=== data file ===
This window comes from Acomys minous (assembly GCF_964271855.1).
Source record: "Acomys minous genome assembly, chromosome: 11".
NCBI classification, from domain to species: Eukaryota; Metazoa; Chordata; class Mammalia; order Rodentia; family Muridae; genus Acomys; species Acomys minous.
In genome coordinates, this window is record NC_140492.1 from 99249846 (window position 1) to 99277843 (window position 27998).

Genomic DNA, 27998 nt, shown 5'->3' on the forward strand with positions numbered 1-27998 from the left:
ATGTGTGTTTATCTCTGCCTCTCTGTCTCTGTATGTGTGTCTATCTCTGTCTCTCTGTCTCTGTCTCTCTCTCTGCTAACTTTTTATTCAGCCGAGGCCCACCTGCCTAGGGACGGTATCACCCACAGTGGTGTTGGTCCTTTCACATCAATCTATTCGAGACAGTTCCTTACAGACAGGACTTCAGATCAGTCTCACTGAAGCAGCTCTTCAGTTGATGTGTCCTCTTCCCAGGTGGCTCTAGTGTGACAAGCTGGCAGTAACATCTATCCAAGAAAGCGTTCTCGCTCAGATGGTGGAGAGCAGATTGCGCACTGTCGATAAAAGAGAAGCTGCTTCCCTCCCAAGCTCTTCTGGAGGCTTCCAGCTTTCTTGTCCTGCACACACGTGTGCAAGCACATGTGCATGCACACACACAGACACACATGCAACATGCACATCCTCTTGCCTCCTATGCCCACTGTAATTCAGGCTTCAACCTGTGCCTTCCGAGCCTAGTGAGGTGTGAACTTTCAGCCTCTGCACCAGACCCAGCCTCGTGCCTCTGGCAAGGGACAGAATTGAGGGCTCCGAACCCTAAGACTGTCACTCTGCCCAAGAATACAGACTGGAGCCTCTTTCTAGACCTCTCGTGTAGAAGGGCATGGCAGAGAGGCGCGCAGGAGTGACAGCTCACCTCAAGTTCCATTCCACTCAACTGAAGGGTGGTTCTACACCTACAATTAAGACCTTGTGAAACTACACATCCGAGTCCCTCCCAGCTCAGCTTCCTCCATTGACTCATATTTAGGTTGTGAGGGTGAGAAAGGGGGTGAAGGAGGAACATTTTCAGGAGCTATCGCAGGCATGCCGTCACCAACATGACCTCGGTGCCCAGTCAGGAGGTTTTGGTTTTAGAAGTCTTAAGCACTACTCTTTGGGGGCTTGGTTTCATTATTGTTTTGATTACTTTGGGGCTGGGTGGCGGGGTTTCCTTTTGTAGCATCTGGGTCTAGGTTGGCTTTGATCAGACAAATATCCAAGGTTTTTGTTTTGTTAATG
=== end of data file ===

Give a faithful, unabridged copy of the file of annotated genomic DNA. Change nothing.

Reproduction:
This window comes from Acomys minous (assembly GCF_964271855.1).
Source record: "Acomys minous genome assembly, chromosome: 11".
NCBI classification, from domain to species: Eukaryota; Metazoa; Chordata; class Mammalia; order Rodentia; family Muridae; genus Acomys; species Acomys minous.
In genome coordinates, this window is record NC_140492.1 from 99249846 (window position 1) to 99277843 (window position 27998).

Genomic DNA, 27998 nt, shown 5'->3' on the forward strand with positions numbered 1-27998 from the left:
ATGTGTGTTTATCTCTGCCTCTCTGTCTCTGTATGTGTGTCTATCTCTGTCTCTCTGTCTCTGTCTCTCTCTCTGCTAACTTTTTATTCAGCCGAGGCCCACCTGCCTAGGGACGGTATCACCCACAGTGGTGTTGGTCCTTTCACATCAATCTATTCGAGACAGTTCCTTACAGACAGGACTTCAGATCAGTCTCACTGAAGCAGCTCTTCAGTTGATGTGTCCTCTTCCCAGGTGGCTCTAGTGTGACAAGCTGGCAGTAACATCTATCCAAGAAAGCGTTCTCGCTCAGATGGTGGAGAGCAGATTGCGCACTGTCGATAAAAGAGAAGCTGCTTCCCTCCCAAGCTCTTCTGGAGGCTTCCAGCTTTCTTGTCCTGCACACACGTGTGCAAGCACATGTGCATGCACACACACAGACACACATGCAACATGCACATCCTCTTGCCTCCTATGCCCACTGTAATTCAGGCTTCAACCTGTGCCTTCCGAGCCTAGTGAGGTGTGAACTTTCAGCCTCTGCACCAGACCCAGCCTCGTGCCTCTGGCAAGGGACAGAATTGAGGGCTCCGAACCCTAAGACTGTCACTCTGCCCAAGAATACAGACTGGAGCCTCTTTCTAGACCTCTCGTGTAGAAGGGCATGGCAGAGAGGCGCGCAGGAGTGACAGCTCACCTCAAGTTCCATTCCACTCAACTGAAGGGTGGTTCTACACCTACAATTAAGACCTTGTGAAACTACACATCCGAGTCCCTCCCAGCTCAGCTTCCTCCATTGACTCATATTTAGGTTGTGAGGGTGAGAAAGGGGGTGAAGGAGGAACATTTTCAGGAGCTATCGCAGGCATGCCGTCACCAACATGACCTCGGTGCCCAGTCAGGAGGTTTTGGTTTTAGAAGTCTTAAGCACTACTCTTTGGGGGCTTGGTTTCATTATTGTTTTGATTACTTTGGGGCTGGGTGGCGGGGTTTCCTTTTGTAGCATCTGGGTCTAGGTTGGCTTTGATCAGACAAATATCCAAGGTTTTTGTTTTGTTAATG